Category Archives: Values: Firm Foundation

Each company or organization needs to make its own set of values and rules that it wants to live by.  Rick has a few rules based on his values that determine the kinds of people he will hire.  Some examples of these rules include:

  1. They must be responsible.
  2. They must have a credit score about 700.
  3. They must have a college degree.
  4. They must have a minimum of five years experience in their profession.


Some of his rules for the people that he won’t hire are:

  1. I will not hire anyone that is a close friend.  
  2. I will not hire anyone who has been unemployed for a long period of time.  
  3. I will not hire anyone who does not value what we value.
  4. I will not hire anyone who is late to an interview.

Listing the values that you want to travel on in your organization is not just limited to your business.  You should set up values and rules to travel on in other areas of your life where you are striving to reach a goal.  Some of these areas could include:

  • Projects that you are involved in.
  • Charitable groups you are involved with.
  • Organizations that your children are involved in.
  • Your children’s friends.
  • Future business decisions.
  • Your personal habits.
  • Your health and well-being.

These are some of the ideas that Rick came up with, but this list should be personally tailored to you, your essential nature, your hopes and dreams, and your abilities.  Using value-based decision making can help you in your business, key relationships, parenting efforts, and virtually every other area of your life.  These values will help you avoid mistakes and make you more aware of where you are traveling on this road to success.


Eating our Own Cooking

As soon as we realized that we were getting our trading company back, Curtis and I sat down and mapped out the values we felt were essential for Froghair.  We went through the exercises in the section below and came up with the following list:

  • Competence – We are a competent team.
  • Cooperation – We value teamwork. We work together, we win together, and we waddle together. We cooperate.
  • Freedom – We believe in freedom.  Not only for the company but also in our personal lives.  We support and help our team members to become free – financially, physically, and mentally free.
  • Helping Society – We believe in helping society.  There are a lot of human needs. The most important is to live, love, learn, and matter.  We want to give back and to make a difference.
  • Independence – We believe in being accountable for our own destiny.  We’re not big believers in grants and handouts.  We take accountability for our own destiny.
  • Integrity – We try to do the right thing.  We are not always perfect, but our intent is to consciously work toward doing the right thing.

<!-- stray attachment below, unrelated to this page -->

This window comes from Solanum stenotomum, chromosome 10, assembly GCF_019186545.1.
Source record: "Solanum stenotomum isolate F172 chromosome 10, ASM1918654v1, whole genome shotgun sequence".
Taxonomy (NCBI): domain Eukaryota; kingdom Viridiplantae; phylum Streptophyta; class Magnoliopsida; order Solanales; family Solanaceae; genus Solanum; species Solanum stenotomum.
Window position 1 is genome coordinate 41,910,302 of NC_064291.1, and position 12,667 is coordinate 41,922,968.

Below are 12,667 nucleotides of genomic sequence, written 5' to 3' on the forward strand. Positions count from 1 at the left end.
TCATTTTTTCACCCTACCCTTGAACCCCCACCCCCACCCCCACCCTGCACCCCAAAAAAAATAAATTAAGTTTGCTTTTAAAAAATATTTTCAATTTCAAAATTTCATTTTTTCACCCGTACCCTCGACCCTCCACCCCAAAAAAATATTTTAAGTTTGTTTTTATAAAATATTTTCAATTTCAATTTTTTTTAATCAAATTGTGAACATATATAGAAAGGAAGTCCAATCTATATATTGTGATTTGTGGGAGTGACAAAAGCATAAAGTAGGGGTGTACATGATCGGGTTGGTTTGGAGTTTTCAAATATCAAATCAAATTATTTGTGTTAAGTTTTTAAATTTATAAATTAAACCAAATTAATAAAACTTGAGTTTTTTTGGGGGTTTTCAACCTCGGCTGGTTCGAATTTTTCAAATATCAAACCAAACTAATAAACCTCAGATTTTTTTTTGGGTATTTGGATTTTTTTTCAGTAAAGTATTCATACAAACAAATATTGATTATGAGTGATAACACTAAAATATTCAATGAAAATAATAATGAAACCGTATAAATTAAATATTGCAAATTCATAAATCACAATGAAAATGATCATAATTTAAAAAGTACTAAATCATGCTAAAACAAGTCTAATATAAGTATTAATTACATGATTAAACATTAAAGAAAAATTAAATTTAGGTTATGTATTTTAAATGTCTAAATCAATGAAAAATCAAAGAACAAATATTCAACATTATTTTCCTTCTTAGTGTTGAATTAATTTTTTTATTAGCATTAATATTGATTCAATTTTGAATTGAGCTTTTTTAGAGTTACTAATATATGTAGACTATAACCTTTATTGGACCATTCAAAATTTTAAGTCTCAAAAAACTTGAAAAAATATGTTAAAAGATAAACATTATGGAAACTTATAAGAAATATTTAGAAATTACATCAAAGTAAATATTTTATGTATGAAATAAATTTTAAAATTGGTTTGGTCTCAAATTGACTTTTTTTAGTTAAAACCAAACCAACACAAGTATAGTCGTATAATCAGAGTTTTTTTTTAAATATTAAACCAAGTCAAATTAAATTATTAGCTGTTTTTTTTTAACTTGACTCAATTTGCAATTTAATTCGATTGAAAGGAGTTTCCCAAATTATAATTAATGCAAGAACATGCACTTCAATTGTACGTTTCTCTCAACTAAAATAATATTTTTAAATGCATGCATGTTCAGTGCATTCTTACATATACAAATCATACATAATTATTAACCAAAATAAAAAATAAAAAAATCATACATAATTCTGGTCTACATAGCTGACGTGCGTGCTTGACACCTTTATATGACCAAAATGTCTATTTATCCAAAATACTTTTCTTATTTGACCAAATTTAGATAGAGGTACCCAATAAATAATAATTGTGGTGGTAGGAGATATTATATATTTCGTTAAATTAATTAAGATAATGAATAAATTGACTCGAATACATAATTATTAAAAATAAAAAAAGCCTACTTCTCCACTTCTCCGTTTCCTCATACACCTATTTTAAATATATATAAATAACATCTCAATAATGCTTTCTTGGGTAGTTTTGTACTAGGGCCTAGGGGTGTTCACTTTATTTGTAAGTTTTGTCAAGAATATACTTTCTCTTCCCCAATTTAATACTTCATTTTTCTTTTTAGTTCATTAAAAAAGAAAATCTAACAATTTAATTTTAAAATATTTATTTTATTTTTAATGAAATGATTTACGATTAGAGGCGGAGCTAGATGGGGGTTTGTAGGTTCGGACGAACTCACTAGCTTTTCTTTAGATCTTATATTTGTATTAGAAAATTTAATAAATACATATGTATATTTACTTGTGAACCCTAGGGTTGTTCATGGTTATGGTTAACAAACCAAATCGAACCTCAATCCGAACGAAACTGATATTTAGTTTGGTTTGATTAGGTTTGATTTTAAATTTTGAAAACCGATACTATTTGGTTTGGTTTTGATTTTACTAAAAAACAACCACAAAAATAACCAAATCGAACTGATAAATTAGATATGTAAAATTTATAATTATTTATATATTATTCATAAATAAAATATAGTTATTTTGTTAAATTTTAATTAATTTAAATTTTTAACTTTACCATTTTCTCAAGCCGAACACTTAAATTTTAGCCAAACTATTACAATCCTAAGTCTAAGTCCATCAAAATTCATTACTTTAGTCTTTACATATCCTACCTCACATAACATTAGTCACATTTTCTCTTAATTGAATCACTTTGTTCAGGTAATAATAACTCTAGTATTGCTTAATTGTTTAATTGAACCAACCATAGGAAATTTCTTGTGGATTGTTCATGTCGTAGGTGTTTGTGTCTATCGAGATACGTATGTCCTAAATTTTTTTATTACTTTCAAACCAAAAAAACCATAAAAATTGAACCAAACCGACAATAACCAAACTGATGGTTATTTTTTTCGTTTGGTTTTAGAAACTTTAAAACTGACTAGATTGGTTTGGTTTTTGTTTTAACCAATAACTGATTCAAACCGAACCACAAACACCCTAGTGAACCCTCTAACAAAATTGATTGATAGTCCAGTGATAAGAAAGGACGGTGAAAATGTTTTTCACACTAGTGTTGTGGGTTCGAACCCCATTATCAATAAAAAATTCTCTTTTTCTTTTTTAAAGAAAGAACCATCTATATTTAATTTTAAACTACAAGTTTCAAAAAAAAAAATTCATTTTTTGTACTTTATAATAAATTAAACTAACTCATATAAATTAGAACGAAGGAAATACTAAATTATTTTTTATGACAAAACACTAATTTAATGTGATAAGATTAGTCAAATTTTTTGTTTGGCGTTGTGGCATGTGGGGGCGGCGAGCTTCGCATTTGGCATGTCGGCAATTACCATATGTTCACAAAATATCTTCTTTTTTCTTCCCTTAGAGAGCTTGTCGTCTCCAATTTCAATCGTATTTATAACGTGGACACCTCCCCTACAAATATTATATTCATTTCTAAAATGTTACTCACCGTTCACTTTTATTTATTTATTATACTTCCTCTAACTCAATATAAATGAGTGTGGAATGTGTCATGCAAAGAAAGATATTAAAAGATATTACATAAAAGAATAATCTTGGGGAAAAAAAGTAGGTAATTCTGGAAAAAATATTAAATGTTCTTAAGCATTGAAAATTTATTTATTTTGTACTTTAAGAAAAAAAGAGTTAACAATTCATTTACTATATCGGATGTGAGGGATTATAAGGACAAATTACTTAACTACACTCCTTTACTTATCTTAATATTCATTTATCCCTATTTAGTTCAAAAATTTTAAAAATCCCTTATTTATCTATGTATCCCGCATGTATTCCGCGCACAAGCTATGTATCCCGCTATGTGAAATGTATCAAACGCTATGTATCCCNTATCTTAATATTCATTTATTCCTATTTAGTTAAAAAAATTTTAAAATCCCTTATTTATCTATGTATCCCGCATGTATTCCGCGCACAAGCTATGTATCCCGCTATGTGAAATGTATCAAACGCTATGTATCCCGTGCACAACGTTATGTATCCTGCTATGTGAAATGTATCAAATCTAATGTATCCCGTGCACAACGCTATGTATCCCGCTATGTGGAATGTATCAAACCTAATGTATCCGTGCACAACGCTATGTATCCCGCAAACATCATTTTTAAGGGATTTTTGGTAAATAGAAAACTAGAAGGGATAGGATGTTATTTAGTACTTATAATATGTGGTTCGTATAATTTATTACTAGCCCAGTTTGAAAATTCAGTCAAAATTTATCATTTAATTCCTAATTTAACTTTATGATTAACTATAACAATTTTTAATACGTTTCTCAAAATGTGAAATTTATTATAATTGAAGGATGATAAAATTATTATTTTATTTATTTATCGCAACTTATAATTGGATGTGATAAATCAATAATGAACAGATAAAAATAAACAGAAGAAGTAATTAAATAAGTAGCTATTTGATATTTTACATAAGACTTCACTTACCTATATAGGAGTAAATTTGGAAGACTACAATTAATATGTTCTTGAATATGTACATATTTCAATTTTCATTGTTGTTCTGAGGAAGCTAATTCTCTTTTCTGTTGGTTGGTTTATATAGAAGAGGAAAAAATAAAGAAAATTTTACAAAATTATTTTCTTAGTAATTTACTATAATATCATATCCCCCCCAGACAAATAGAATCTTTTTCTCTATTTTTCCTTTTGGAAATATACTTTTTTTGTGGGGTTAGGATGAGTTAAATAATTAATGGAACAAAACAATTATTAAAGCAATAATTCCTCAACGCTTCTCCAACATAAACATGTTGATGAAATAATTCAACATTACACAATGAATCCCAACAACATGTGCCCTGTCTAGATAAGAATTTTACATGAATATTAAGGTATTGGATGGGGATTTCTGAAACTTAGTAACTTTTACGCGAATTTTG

• Leadership – Leadership can be lonely, but we have the courage to stand out in the cold if needs be to do the right things, even if those things are not popular. 
  • Responsibility and accountability – We have an attitude of “I’ll do it!”  We don’t say, “I’ll try to get around to it,” we just do it.  Not only do we do it, we take accountability for what happens – good or bad.
  • Gratitude – We’re a company of gratitude.  We’re grateful to God.  We’re grateful to each other. We’re grateful for our relationships and for the opportunities we have.  We expect our team members to be grateful as well.
  • Culturally sensitive – We embrace the people and places of the world. We value diversity.  We work on a daily basis with a wide variety of ethnic and religious groups, without bias.


These are the values we have worked hard to establish.  Our infrastructure is solidly in place, and it helps us ensure that we bring people into the culture of our company who are in alignment with our values.



These first three chapters have set the foundation for us to deliberately begin to zig and zag. You first assessed all of your resources so that you know what you are starting with at your beginning point.  Then you defined your beacon in the fog, or your destination point.  You know where you are going.  You have passion and a catalyzing statement that is the emotional fuel that will propel your vehicle to your destination.  Finally, you have defined the values or road system that you will take to get you to your final goal.  These four elements are what will get you on your way to your first zig!  In the next chapter we’ll be tackling Zig Number 1 – Driving to Profitability.




Values Exercise

A powerful and valuable exercise that I like to use is from Rick Sapio.  

  1. Write down three people in your life that you most admire or respect, and who you most want to be like.
  2.   From the values below, circle seven or eight values that best describe each of those people.  
  3. Those values that show up repeatedly will be the things that you value.

This simple exercise will bring great clarity to what your values are.  From my experience, you will end up with about ten values with which you closely align yourself.



Value Assessment